Author: Ellsworth Boyd

Ellsworth Boyd, Professor Emeritus, College of Education, Towson University, Towson, Maryland, pursues an avocation of diving and writing. He has published articles and photo’s in every major dive magazine in the US., Canada, and half a dozen foreign countries. An authority on shipwrecks, Ellsworth has received thousands of letters and e-mails from divers throughout the world who responded to his Wreck Facts column in Sport Diver Magazine. When he’s not writing, or diving, Ellsworth appears as a featured speaker at maritime symposiums in Los Angeles, Houston, Chicago, Ft. Lauderdale, New York and Philadelphia. “Romance & Mystery: Sunken Treasures of the Lost Galleons,” is one of his most popular talks. A pioneer in the sport, Ellsworth was inducted into the International Legends of Diving in 2013.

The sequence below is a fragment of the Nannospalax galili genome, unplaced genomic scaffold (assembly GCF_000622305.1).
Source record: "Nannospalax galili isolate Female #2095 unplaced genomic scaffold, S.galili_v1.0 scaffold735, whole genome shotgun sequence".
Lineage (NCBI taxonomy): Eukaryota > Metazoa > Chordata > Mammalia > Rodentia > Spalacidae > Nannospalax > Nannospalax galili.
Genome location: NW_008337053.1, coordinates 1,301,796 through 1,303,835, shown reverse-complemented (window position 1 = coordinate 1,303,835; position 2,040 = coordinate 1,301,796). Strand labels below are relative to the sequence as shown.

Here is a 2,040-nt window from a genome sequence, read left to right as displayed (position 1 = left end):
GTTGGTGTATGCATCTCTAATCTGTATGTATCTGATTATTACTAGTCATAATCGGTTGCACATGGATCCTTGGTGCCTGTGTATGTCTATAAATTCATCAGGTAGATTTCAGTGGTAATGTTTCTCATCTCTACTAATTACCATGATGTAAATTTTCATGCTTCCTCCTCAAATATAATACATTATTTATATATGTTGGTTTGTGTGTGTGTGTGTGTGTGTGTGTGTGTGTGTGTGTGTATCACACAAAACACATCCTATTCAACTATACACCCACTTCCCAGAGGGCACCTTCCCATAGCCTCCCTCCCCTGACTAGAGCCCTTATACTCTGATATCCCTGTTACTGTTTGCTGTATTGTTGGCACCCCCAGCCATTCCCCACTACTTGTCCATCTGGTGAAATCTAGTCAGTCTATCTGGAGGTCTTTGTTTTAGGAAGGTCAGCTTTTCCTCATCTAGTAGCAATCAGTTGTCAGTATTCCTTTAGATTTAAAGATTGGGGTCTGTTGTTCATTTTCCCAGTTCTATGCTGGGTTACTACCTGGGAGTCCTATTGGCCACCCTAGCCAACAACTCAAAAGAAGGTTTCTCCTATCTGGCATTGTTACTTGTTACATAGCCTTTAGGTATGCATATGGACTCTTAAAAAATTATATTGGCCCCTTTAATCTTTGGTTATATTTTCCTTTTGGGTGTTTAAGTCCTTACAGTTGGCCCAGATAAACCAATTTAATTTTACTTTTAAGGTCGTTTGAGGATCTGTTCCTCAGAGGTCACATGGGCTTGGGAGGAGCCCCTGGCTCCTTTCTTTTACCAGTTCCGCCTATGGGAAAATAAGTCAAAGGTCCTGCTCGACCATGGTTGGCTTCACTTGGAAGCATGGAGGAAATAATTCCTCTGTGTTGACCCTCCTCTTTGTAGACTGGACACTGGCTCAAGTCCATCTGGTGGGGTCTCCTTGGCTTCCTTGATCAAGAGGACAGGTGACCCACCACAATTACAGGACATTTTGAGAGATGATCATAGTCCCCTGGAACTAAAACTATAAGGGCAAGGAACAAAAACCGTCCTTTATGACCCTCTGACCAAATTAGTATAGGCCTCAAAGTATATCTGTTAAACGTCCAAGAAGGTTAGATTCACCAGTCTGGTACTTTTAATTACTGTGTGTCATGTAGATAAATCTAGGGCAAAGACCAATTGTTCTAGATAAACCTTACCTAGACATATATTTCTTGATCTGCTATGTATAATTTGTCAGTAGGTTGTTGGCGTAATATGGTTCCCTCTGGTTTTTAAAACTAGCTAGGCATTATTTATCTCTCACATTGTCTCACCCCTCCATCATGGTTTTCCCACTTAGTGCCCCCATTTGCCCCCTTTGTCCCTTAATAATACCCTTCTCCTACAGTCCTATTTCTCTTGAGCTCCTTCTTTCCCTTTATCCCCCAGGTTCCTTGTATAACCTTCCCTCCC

1. I enjoyed your article about the ‘Devil’s Jaw.’ Some years ago, was there a controversy in court where recreational divers sued the Navy in order to dive the Honda wrecks?

  2. Thank you. It was an interesting shipwreck to research. Yes, I heard that years ago one of the members of the California Wreck Divers Club brought a suit against the Navy, actually the government, asking that a ban on recreational diving be lifted from the Honda Point site. To the best of my knowledge, nothing ever came of it. If any people have further information, I would appreciate their comments.

  3. My Great Uncle wrote this book

  4. Thanks for sharing. I used this book while researching my article. It is well written and very informative. Your great uncle did a fine job.